Friday, November 04, 2016

The Confession, by Charles Todd

I read this on the recommendation of my mother, who has excellent taste in reading material. However--and this is an important caveat--she consumes her Inspector Rutledge books in audio format, where they are read by the excellent actor Simon Prebble, and his mellifluous tones soothe her to sleep. I can imagine how delightful that is, and has given her many hours of enjoyment of this series.

Which is to say that this is not a book for reading, this is a book for sleeping through.

It's not actually terrible, and it has the bones of a much better novel. There are dangerous secrets worth killing for, there is emotional anguish and class resentment and the terrible beauty of the English marshlands.  Sadly, the writing manages to rob the action sequences of any excitement, flattens the characters to the point of them being fundamentally indistinguishable, which makes it hard to keep track of the suspects or the victims. Which makes the plot nearly impossible to keep track of--I think the mystery might be clever, or interesting, but since I could never quite tell who was dead and who was under suspicion, the whole is less than the sum of its parts.

Spoilers below--as I try to figure out what happened.

First off, I recognize that this is the fourteenth book in a series, and I have not read any of the others. It is unfair of me to complain that things that happened in other books aren't explained in this one, and I will try to avoid doing that. The central character is Inspector Ian Rutledge, of Scotland Yard, who has returned to the force after a traumatic experience in The Great War (WWI). It is now 1919, and he continues to wake from his nightmares screaming on a regular basis. He is a broken man who pushes himself to hide the PTSD so he can continue working. Work is the only thing he has to live for now.

A seminal event of his wartime was the death of a soldier under his command. Hamish MacLeod had been Rutledge's closest confidante, but when he refused a direct order, Rutledge was obliged to have him shot. Rutledge himself had to administer the final shot. Now he hears Hamish in the back of his mind, as real as if Hamish still lived. There are other recurring characters, but they don't play much of a role in this particular mystery--Rutledge's sister Frances, various members of Scotland Yard, and an official at the War Office who can be used to gather background information. None of them were really called on to do much, so I'll just assume they are old friends from earlier installments.

Rutledge himself is fine. He's not terribly interesting as a character, but that's fine as he's the glass through which we watch the murder investigation unfold. He's competent, he's got a back story with emotional resonance, he's fine.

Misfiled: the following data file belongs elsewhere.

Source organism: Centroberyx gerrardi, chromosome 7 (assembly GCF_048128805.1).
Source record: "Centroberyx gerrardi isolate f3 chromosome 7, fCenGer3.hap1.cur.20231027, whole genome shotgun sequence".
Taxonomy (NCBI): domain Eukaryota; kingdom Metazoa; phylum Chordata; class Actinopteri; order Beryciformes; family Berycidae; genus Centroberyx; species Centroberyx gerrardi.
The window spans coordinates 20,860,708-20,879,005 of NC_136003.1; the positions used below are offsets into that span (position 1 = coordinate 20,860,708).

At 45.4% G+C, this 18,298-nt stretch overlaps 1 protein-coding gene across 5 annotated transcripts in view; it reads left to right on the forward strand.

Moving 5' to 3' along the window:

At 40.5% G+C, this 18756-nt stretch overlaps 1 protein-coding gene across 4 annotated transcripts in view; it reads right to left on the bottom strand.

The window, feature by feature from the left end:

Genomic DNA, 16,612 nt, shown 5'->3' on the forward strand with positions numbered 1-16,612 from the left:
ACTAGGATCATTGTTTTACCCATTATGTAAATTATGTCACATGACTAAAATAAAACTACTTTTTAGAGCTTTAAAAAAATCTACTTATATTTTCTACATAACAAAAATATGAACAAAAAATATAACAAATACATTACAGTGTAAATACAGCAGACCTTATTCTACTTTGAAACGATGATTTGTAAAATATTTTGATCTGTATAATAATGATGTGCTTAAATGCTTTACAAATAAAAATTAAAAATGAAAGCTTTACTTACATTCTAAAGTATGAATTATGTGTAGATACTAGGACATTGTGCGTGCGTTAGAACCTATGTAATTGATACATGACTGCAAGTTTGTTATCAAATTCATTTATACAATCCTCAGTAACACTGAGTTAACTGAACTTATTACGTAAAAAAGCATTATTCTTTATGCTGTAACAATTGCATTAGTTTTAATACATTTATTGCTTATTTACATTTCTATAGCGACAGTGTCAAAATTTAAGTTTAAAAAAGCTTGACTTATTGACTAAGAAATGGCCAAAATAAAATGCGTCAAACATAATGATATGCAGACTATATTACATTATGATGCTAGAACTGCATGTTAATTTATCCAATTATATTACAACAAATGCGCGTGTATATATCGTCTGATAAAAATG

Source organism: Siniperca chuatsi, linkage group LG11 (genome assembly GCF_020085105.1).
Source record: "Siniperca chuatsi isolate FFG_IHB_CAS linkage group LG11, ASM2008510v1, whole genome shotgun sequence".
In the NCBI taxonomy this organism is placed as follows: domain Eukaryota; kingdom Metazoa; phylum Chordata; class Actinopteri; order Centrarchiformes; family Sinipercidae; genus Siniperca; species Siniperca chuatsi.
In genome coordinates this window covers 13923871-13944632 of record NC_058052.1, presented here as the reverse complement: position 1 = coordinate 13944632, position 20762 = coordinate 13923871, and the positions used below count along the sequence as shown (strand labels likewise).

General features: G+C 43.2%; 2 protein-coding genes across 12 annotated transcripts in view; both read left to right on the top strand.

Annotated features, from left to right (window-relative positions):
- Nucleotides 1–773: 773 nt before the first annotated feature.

Hamish is--a problem. At least in this book he is. I could accept him as the disembodied manifestation of Rutledge's guilty conscience, as a way to illuminate Rutledge's struggle to re-integrate into civilian society. But he's used in a strange way to advance the plot, commenting on the motivations of the suspects, warning Rutledge of things that  Rutledge himself can't see. Hamish is basically Rutledge's ride-along partner, being Watson to his Holmes. Which means he is more than just the symptom of PTSD--he is a character separate from Rutledge. In my opinion, he needs to be either explicitly supernatural, an actual ghost who is literally haunting his killer, or Rutledge just needs a constable to ride around with him that he can talk to.

It's the nature of the mystery genre. Clues have to be revealed slowly, and the reader has to be shown the detective's thought process without showing the solution too early. Questions like "Do you believe this suspect's story?" and "Do you think this person is guilty?" have to be asked and answered. For practical reasons, a mystery novel needs that character to keep the plot on track. In theory, it could all be done with internal dialogue, and Hamish is apparently an attempt to do that. As written, however, his comments are just too different, too independent to be the product of Rutledge's own thought processes.

Basically--Hamish needs to pick a lane. Either be a straight-up supernatural presence, and acknowledge that. Or, be a manifestation of Rutledge's trauma, but then you have to be less substantial ( and also--the attempts to render the Scottish accent is decidedly off-putting). Or just give Rutledge somebody to talk to--his Boswell, his Watson, or have him bring different people along. "Hamish" is just weird.


(Or, In which I try to tell several 2 dimensional silhouettes apart.)

The book begins with a "sensational" inciting incident--a dying man comes to Scotland Yard to confess to a murder. He quickly becomes evasive when pressed for details, then decides that this was a mistake. Rutledge is skeptical, but can't really do much in the absence of a body or a case. This man turns up dead a few days later, shot in the back of the head. Hurrah! Now there is a case!

In a surprise that shocks no one who has read a mystery novel before, the man isn't who he said he was. WHAAAAAT? You mean, men with fatal cancer diagnoses who decide to confess to vague crimes might not be totally truthful in all aspects?

In order to even begin to understand the convoluted story, we now leave the summary of the book and reconstruct the events in chronological time. All the the suspects and victims and most of what passes for investigation happen in and around a country manor house in Essex known as River's Edge. Owned by the Russell family, the patriarch (who is mostly skimmed over and ignored in the book) had a disastrous first marriage to an apparent gold digger who had a child after the divorce. Was that child Russell's son? Probably not, but also not definitively established.